Strength Training – Best thing you can do for your health?
April 25, 2020. Andy Horide, Osteopath
Since the age of roughly fifteen-sixteen, I seemed to gravitate to the gym in my school. I found it fun and something I wanted to do. I managed to find similar friends that liked going as well, so we would spend our lunchtimes trying to lift as much as possible. I think I liked the idea of seeing how far I could push my body and trying to lift more than my peers.
Since then and up until my late 20’s I trained reasonably consistently. It was part of my life. I found that I always liked training with other people, it had a social aspect for me. I still go to the gym now, but since getting *cough* married, I’ve become lazier. Not sure why?
When some of us think of lifting weight, we imagine people in a gym sweating away; staring at themselves vainly in the mirror. This understandably can put people off the gym. While yes, some people are doing this for vanity reason this shouldn’t be the main driving force that makes us go to the gym.
Even though I was made fun of for doing so, I used to read ‘Men’s Health’ magazines all the time. The teasing was not because I wanted to educate myself but probably because it had a half-naked muscly man on the front cover—a sign of the time I guess.
I used to see the snippets about how to ‘grow muscles fast’ or ‘best foods for boosting testosterone’; for me, it was like finding keys to unlock the full potential of my body. I think this started the catalyst of my interest in understanding the body and the use of science to discover that.
I’m going to show you now scientific gems of research that show why we shouldn’t let lifting weights be just the property of the younger generation.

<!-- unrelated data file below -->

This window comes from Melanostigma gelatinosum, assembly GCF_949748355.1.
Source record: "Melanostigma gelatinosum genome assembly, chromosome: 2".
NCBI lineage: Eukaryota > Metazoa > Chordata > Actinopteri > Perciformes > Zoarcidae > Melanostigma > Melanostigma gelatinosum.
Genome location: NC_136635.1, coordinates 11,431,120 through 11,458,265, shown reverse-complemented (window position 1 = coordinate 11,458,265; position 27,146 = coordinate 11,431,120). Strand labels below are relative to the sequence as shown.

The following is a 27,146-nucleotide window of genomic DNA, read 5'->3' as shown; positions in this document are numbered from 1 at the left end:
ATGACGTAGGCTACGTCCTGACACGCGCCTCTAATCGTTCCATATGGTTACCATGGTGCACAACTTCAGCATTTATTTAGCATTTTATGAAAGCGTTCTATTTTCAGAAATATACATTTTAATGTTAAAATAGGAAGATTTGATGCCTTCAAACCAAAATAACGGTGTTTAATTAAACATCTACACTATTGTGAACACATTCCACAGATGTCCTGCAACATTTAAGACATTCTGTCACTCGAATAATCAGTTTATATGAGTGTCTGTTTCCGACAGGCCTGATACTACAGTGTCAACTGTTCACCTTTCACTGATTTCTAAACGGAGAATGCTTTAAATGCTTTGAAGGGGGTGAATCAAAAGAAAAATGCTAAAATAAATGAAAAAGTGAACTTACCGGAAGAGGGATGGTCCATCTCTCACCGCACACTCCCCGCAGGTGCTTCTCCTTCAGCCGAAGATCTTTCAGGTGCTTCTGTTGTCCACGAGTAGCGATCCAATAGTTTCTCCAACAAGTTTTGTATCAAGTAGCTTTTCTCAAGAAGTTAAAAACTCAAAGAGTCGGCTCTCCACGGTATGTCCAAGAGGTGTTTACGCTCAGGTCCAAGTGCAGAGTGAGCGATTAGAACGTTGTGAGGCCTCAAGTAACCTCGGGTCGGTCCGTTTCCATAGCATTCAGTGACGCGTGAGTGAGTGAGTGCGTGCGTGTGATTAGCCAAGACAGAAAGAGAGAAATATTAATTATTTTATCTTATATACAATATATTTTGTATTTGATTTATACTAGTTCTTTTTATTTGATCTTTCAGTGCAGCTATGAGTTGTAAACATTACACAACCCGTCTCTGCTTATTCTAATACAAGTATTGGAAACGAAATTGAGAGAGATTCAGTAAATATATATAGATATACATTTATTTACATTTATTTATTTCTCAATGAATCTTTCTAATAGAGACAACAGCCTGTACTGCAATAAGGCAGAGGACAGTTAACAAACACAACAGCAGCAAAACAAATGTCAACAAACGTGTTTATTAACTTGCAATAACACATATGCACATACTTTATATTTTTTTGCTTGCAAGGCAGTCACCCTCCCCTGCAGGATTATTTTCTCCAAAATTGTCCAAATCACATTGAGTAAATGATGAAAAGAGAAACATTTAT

Lifting weights has been shown to reduce the risk of cancer and stroke, boosts brainpower, burns through calories and more.
It needs to be said that we should make a distinction between the benefits of lifting weights and doing aerobic exercise (cardio). These two aren’t mutually exclusive; there are defined benefits from either that you cannot get from doing just one.
Also, I know strength training might be synonymous with lifting dumbbells in a gym. This isn’t the case; any form of resistance training (that’s exercises that cause muscles to contract against an external force) helps build strength. This external resistance can be in the form of weights, but also elastic bands, special resistance training machines or just your body weight.
The Benefits (Research)
A study published in March 2019 that considered over 12,500 participants found that: just one hour a week is associated with reduced risks of CVD (heart attack and stroke) by up to 70% and similar results were found in all-causes mortality. This was independent of aerobic exercise.
Another study of 100,000 women found that those who did at least an hour a week of strength training significantly lowered their risk of type 2 diabetes.
A study comparing someone’s grip strength and its relation to cardiovascular disease, respiratory disease, chronic obstructive pulmonary disease, and cancer (all cancer, colorectal, lung, breast, and prostate).
It was found that people who have higher grip strength have a lower risk of cardiovascular disease and cancer and are at reduced risk of premature death by any cause. This excluded colon cancer in women and prostate cancer and lung cancer in both men and women. Grip strength is a good indicator of overall muscle strength.
How does all this work?
We don’t fully understand the mechanisms behind why lifting weights has these effects. One of the leading hypotheses is that muscles play an essential role in the regulation of the body’s glucose levels. Combined with insulin, it absorbs glucose from the blood and stores it in the form of glycogen. Bigger muscles mean a more significant sink for glucose and a higher number of cells that transport and clear glucose from the body, which all helps ward off type 2 diabetes, in which blood glucose levels become too high. High blood glucose levels are also associated with cardiovascular disease and certain cancers.